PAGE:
Updated Travel Advisory

Assalamu Alaikum, Brothers and Sisters,

Yesterday, the Supreme Court of the United States allowed parts of President Trump’s Muslim Ban to take effect on a temporary basis, while blocking other parts of the Ban. The Supreme Court plans to make a final decision about the case later this year.

In the meantime, here’s what you need to know about how this development may impact you, your family, your education or your business in regard to the six targeted countries: Syria, Somalia, Sudan, Iran, Libya, and Yemen.

1.The Potential Good News

The Supreme Court ruled that the Trump Administration MUST ALLOW foreign nationals from these countries to seek entry to the United States if they have a “credible claim” of a “bona fide” connection to the United States. What does that mean?

If you are legally present in the United Sates, you can seek to bring your “close” relatives who live overseas to the United States. If you run an American school or university, you can bring a foreign student to the United States. If you run an American business, you can bring a foreign worker to the United States.

2. The Potential Bad News

The Court has allowed the Trump Administration to BAN foreign nationals from the six targeted countries who have “no credible claim of a bona fide connection” to persons or entities in the United States. This part of the ruling leaves many questions unanswered.

For example, a legal resident of America can certainly expect to bring a spouse, parent or child to the United States. What about a brother, a cousin, or an aunt? What constitutes a legitimate and sufficiently close familial relationship?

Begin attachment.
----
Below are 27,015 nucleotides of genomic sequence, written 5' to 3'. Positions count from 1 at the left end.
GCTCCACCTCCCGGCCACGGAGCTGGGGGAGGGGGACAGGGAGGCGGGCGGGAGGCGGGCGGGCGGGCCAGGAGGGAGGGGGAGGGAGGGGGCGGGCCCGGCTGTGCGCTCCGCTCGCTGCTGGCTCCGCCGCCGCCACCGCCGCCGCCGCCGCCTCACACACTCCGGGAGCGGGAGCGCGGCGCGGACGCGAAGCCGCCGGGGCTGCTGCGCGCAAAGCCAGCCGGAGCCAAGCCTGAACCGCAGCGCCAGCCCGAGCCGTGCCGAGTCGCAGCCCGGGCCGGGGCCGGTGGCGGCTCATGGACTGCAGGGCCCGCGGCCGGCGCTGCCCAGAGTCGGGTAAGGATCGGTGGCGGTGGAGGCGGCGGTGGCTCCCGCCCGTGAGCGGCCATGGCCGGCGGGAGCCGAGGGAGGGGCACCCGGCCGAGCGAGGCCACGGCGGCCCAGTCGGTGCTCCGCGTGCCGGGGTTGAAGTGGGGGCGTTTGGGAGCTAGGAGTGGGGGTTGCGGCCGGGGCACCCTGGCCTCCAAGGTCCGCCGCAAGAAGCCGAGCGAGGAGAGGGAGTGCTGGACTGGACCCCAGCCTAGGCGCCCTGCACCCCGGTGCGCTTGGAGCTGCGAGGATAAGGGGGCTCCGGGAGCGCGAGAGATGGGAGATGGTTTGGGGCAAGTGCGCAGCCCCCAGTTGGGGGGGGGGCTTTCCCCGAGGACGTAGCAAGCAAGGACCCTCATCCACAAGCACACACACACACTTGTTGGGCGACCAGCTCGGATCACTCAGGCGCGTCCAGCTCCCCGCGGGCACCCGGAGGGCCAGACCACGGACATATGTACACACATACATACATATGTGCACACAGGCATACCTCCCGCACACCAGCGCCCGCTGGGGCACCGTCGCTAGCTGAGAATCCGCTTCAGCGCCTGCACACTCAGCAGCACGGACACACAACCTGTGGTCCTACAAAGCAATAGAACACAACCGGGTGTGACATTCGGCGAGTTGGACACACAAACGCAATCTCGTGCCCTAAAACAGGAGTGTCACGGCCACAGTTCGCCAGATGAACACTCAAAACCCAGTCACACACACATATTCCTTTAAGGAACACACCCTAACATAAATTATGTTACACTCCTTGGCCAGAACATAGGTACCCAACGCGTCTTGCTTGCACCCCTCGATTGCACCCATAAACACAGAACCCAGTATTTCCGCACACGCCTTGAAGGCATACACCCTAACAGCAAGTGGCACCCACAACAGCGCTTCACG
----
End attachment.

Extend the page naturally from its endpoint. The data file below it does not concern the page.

The answer to this question would be determined on a case-by-case basis by immigration officials under the control of President Trump. If a family disagrees with a decision made by the Trump Administration, the family may have to pursue legal action against the government.

What about the travelers from the six countries who are scheduled to fly into the United States in the coming days and weeks? Immigration officials may detain or block those travelers while the Trump Administration reviews whether they do indeed have a legitimate and close connection to the United States.

As for refugees, the Supreme Court’s order effectively bans any future refugees who do not already have relatives living in the United States. The Supreme Court’s order also puts a question mark over refugees who are already in the process of coming to the United States.

3. What Should You Do Now?

  • If you are in the process of, or hope to, bring a family member, student, worker or refugee from one of the six targeted countries, consult with an immigration attorney or civil rights organization.
  • If a relative, student, worker or refugee is currently en route to the United States, immediately alert an immigration attorney or civil rights organization. Although the executive order may not take effect for another 72 hours, the Trump Administration may try to enforce it early.
  • If you are a citizen of the six targeted countries and you live in the United States as a permanent resident or a student or worker on a visa, you should, in theory, be able to travel in and out of the United States.

However, in practice, you may face delays or worse if you leave the country and attempt to return. We recommend you consult with an immigration attorney before leaving the United States. We also recommend that, if possible, you stay in the United States until the Supreme Court issues its final ruling, which may happen late this year or early next year.

4. What CAIR-Philadelphia And Other Organizations Plan To Do

Please know that the case is not over yet. CAIR and many other organizations plan to continue fighting the Muslim Ban in both the court of law and the court of public opinion. This is critical, for the Supreme Court has apparently missed the broader point.

If President Trump’s Muslim Ban was indeed motivated by anti-Muslim bigotry, then absolutely no part of it is acceptable for any amount of time.